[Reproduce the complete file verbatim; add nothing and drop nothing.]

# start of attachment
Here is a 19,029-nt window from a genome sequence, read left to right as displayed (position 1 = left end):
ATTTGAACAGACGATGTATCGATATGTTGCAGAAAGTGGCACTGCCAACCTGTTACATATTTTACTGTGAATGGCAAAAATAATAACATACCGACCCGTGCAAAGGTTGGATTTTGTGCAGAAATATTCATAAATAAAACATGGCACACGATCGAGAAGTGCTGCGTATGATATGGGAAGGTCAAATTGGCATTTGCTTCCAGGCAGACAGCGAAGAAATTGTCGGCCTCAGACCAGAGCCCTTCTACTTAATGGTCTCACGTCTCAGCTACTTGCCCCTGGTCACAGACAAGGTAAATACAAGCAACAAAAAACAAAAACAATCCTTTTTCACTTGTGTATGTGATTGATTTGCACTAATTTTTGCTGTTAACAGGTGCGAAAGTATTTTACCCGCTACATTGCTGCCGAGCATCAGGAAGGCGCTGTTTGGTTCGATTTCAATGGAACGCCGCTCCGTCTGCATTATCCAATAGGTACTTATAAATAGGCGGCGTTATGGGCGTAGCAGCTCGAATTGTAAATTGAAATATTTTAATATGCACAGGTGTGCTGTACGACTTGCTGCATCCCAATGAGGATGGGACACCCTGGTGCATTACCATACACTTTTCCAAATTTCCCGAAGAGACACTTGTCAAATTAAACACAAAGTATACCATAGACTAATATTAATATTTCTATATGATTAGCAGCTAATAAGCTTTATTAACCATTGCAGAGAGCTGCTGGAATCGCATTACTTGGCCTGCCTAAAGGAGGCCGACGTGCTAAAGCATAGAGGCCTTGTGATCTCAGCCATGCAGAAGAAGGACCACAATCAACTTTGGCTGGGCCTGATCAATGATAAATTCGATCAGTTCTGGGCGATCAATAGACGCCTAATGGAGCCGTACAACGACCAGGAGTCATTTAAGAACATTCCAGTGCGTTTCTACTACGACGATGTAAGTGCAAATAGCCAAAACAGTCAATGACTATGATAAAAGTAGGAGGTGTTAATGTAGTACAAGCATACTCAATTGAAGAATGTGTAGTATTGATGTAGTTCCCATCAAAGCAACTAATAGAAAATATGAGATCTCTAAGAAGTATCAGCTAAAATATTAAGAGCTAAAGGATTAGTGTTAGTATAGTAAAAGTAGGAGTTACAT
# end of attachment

Here is a 19,029-nt window from a genome sequence, read left to right as displayed (position 1 = left end):
ATTTGAACAGACGATGTATCGATATGTTGCAGAAAGTGGCACTGCCAACCTGTTACATATTTTACTGTGAATGGCAAAAATAATAACATACCGACCCGTGCAAAGGTTGGATTTTGTGCAGAAATATTCATAAATAAAACATGGCACACGATCGAGAAGTGCTGCGTATGATATGGGAAGGTCAAATTGGCATTTGCTTCCAGGCAGACAGCGAAGAAATTGTCGGCCTCAGACCAGAGCCCTTCTACTTAATGGTCTCACGTCTCAGCTACTTGCCCCTGGTCACAGACAAGGTAAATACAAGCAACAAAAAACAAAAACAATCCTTTTTCACTTGTGTATGTGATTGATTTGCACTAATTTTTGCTGTTAACAGGTGCGAAAGTATTTTACCCGCTACATTGCTGCCGAGCATCAGGAAGGCGCTGTTTGGTTCGATTTCAATGGAACGCCGCTCCGTCTGCATTATCCAATAGGTACTTATAAATAGGCGGCGTTATGGGCGTAGCAGCTCGAATTGTAAATTGAAATATTTTAATATGCACAGGTGTGCTGTACGACTTGCTGCATCCCAATGAGGATGGGACACCCTGGTGCATTACCATACACTTTTCCAAATTTCCCGAAGAGACACTTGTCAAATTAAACACAAAGTATACCATAGACTAATATTAATATTTCTATATGATTAGCAGCTAATAAGCTTTATTAACCATTGCAGAGAGCTGCTGGAATCGCATTACTTGGCCTGCCTAAAGGAGGCCGACGTGCTAAAGCATAGAGGCCTTGTGATCTCAGCCATGCAGAAGAAGGACCACAATCAACTTTGGCTGGGCCTGATCAATGATAAATTCGATCAGTTCTGGGCGATCAATAGACGCCTAATGGAGCCGTACAACGACCAGGAGTCATTTAAGAACATTCCAGTGCGTTTCTACTACGACGATGTAAGTGCAAATAGCCAAAACAGTCAATGACTATGATAAAAGTAGGAGGTGTTAATGTAGTACAAGCATACTCAATTGAAGAATGTGTAGTATTGATGTAGTTCCCATCAAAGCAACTAATAGAAAATATGAGATCTCTAAGAAGTATCAGCTAAAATATTAAGAGCTAAAGGATTAGTGTTAGTATAGTAAAAGTAGGAGTTACAT